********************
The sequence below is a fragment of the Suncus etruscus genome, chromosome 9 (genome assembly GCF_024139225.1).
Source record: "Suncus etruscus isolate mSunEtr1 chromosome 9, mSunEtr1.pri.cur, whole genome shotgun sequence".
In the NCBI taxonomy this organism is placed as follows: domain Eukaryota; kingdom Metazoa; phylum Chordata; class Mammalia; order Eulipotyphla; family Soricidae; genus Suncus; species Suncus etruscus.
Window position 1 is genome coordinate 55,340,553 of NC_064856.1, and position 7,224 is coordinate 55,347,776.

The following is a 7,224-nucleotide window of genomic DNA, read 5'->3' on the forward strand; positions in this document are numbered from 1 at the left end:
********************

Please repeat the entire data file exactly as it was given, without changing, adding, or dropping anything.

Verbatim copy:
The sequence below is a fragment of the Suncus etruscus genome, chromosome 9 (genome assembly GCF_024139225.1).
Source record: "Suncus etruscus isolate mSunEtr1 chromosome 9, mSunEtr1.pri.cur, whole genome shotgun sequence".
In the NCBI taxonomy this organism is placed as follows: domain Eukaryota; kingdom Metazoa; phylum Chordata; class Mammalia; order Eulipotyphla; family Soricidae; genus Suncus; species Suncus etruscus.
Window position 1 is genome coordinate 55,340,553 of NC_064856.1, and position 7,224 is coordinate 55,347,776.

The following is a 7,224-nucleotide window of genomic DNA, read 5'->3' on the forward strand; positions in this document are numbered from 1 at the left end: